The contentious Immigration, Asylum and Nationality Bill 2006 plans to lower the criterion which currently allows a politician, the Home Secretary, to revoke someone's British Citizenship (if they have dual nationality), has not been amended by the House of Lords.
Yet again, the House of Lords brings up the correct arguments, and to outside observers like us, wins the intellectual debate over an amendment, and then just chickens out, and lets the Government off the hook, by withdrawing the amendment.
This is not proper democratic scrutiny of legislation any more than the failure of Members of Parliament in the Commons even to address the detailed arguments in the first place is.
The as we have noted previously the proposed Clause 56, which deals with deprivation of British Citizenship and the similar Clause 57 which deals with right to abode in Britain, and Clause 58 which deals with acquisition of British nationality, will
"replace an existing criterion for deprivation of British nationality that the person concerned had done something which was "seriously prejudicial to the vital interests of the United Kingdom or a British overseas territory" with the criterion that it is "conducive to the public good" to deprive a person of his or her British nationality."
The amendments only sought to preserve the status quo.
What they should have done was to remove this power from a politician, the Home Secretary, and give it to an independent senior Judge, as part of the sentencing of a person, on conviction, on actual evidence, of a serious crime.
The withdrawal of the amendment 56 debate did confirm our suspicions that the real reason for this lowering of the criterion is entirely due to the notorious islamic radical preacher Abu Hamza "The Hook" al Masri, who has now been convicted under other laws. but who has dual British / Jordanian nationality (although he was born in Egypt) and who the Government has been trying to wash their hands of for years.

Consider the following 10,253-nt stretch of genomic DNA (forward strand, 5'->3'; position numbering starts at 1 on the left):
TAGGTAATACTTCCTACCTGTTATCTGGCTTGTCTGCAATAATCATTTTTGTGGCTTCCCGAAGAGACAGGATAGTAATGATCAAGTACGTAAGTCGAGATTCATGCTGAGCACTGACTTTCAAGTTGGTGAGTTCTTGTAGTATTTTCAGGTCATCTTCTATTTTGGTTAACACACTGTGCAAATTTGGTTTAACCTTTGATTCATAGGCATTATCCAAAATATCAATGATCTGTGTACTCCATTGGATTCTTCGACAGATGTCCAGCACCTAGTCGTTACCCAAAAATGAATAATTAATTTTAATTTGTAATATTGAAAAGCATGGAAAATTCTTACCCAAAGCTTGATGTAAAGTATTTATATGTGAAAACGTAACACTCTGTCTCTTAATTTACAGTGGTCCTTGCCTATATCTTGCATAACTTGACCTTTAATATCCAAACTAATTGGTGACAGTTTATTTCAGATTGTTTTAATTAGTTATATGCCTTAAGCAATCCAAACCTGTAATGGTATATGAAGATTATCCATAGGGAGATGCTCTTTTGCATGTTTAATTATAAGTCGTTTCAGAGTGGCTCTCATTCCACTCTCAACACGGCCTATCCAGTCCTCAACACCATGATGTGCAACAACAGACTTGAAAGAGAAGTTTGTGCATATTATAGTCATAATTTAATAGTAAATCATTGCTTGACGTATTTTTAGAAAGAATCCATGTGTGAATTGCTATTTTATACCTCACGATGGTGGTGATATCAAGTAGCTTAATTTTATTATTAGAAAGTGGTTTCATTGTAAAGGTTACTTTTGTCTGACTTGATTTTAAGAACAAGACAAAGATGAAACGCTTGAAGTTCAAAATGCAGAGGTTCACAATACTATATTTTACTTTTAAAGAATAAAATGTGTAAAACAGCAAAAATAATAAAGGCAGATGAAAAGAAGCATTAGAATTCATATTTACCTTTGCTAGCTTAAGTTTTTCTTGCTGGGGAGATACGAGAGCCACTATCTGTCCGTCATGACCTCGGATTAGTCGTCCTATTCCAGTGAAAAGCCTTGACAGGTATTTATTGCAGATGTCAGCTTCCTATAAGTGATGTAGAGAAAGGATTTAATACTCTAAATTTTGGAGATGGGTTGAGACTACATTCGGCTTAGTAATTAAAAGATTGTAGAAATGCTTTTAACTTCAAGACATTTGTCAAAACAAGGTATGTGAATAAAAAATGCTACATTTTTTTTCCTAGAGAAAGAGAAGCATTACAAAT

The Government Minister Baroness Ashton of Upholland vaguely talked about the need for this weaker test, in order to cope with human traficking and prostitution rings, despite all the recent cases involving purely foreign nationals, who are serving prison sentences. She could not estimate how many people would be affected by this change in the criterion.
As with other rushed Home Office legislation, this change in the law will have far wider implications than just for the notorious Abu Hamza, especially in Northern Ireland.
An example of the obscure language used by the Government lawyers to try to confuse the rest of us, which was, thankfully, amended:
14 Mar 2006 : Column 1178
Baroness Ashton of Upholland moved Amendment No. 6:
Page 10, line 27, leave out "effluxion" and insert "passage"
On Question, amendment agreed to.
The Bill now goes to the Commons, who, on current form, will not bother to amend it either.